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   IWOCA 2018: 29th International Workshop on Combinational Algorithms
National University of Singapore
Singapore, July 16-19, 2018

Keynote Speakers


Sanjay Jain

Survey of some recent near polynomial time results for Parity Games*

Department of Computer Science, National University of Singapore
13 Computing Drive, COM1, Singapore 117417, Republic of Singapore
{sanjay}@comp.nus.edu.sg

Abstract

In this talk we will describe a Quasi Polynomial time algorithm for parity games given by Calude et al (STOC 2017). The runtime for the algorithm is
O(nlog(m)+6), where n is the number of nodes and m is the number of colours (priorities). The parameterised parity game - with n nodes and m distinct colours is proven to be in the class of fixed parameter tractable problems (FPT) when parameterised over m. The corresponding runtime is O(n5 + g(m)), where g(m) can be taken to be mm+6. We will also discuss the next developments in the field which improved the above algorithm by making it simultaneously in near linear space by Jurdzinski and Lazic (LICS 2017) and Fearnley et al (SPIN 2017). Recently, Lehtinen (LICS 2018) introduced the notion of register index complexity and showed that this is logarithmic in the number of nodes; furthermore, a game with register index complexity k, the parity game can be solved in time mO(k) . nO(1) which provides another quasipolynomial time algorithm for parity games.

Bio

Sanjay Jain did his B. Tech from IIT, Kharagpur in 1986 and his PhD in 1990 from University of Rochester. He was in University of Delaware as Assistant Professor from 1990-1992 and Institute of Systems Sciences from 1992--1994 before joining DISCS/School of Computing in 1994 where he is current working.

 

* S. Jain was supported in part by the Singapore Ministry of Education Academic Research Fund Tier 2 grant MOE2016- T2-1-019 / R146-000-234-112 and NUS grant C252-000-087-001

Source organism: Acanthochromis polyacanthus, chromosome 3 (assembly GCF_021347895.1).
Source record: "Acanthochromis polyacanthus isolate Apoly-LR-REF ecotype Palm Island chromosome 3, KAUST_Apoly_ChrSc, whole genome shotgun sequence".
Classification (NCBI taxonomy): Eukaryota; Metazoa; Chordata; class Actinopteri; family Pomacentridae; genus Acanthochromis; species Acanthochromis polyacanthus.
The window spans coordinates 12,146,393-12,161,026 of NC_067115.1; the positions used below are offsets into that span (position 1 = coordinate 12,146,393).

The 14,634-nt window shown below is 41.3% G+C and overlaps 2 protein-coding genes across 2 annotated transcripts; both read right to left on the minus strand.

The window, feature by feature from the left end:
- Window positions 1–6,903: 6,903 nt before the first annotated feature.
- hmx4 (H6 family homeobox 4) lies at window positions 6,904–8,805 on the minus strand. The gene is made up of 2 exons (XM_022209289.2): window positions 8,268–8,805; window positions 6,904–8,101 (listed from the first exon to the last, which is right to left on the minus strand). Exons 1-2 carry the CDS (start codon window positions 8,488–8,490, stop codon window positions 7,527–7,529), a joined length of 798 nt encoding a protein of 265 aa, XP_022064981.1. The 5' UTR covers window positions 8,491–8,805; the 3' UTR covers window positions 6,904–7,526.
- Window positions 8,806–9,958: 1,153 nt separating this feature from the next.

Kunihiko Sadakane

Range Minimum Queries and Applications

Department of Mathematical Informatics, Graduate School of Information Science and
Technology, The University of Tokyo
sada@mist.i.u-tokyo.ac.jp

Abstract

Consider Range Minimum Query, RMQ.
Given an array of length n, we first construct a data structure, then given a query range, we solve the problem using the data structure. There exists a linear space (O(n) words) data structure for the RMQ problem supporting constant time queries. It is however complicated and there have been no efficient implementations until recently. In 2000, a simple solution was given and after that, constant query time RMQ data structures are used in many algorithms.
In this talk, we explain an O(n) word data structure for the RMQ problem. Then we reduce the size of the data structure to just 2n + o(n) bits. We also explain applications of the problem such as compressed suffix trees.

Bio

Kunihiko SADAKANE received Ph.D. degree from The University of Tokyo in 2000. He was a research associate at Tohoku University from 2000, an associate professor at Kyushu University from 2003, an associate professor at National Institute of Informatics from 2009.
Since 2014, he has been a professor at Graduate School of Information Science and Technology, The University of Tokyo.
His research interest includes information retrieval, data structures, and data compression.

 

 


Michael Fellows

Some Recent New Directions in Multivariate Algorithmics

Department of Informatics, University of Bergen, Norway
E-mail: Michael.Fellows@uib.no

Abstract

The talk will try to do three things:

(1) Give a basic introduction to the key ideas of parameterized complexity / multivariate algorithmics, for those who may be unfamiliar with this area of research. The account will be somewhat idiosyncratic, colorful and concrete, and may offer some new perspectives even to those who are conversant in the technical ideas of this area.
(2) Briefly survey some of the key achievements of this area of research so far, and the major themes, such as the equivalency between Ptime kernelization and FPT that have emerged.
(3) Exposit recent research directions in this area that have attracted substantial new research funding in various countries of the world.

Bio

Mike Fellows has his PhD from the University of California, San Diego 1985. He is the Elite Professor of Computer Science at the University of Bergen, Norway.

He has in 2018 received a Norwegian Research Council Toppforsk Award of of about NOK 25 million for his project, Parameterized Complexity for Practical Computing. The funding scheme supports “scientific quality at the forefront of international research; boldness in scientific thinking and innovation”.

He is Associate Editor of the Journal of Computer and System Sciences and Associate Editor of the ACM Transactions on Algorithms.  Fellows has over 200 published journal papers.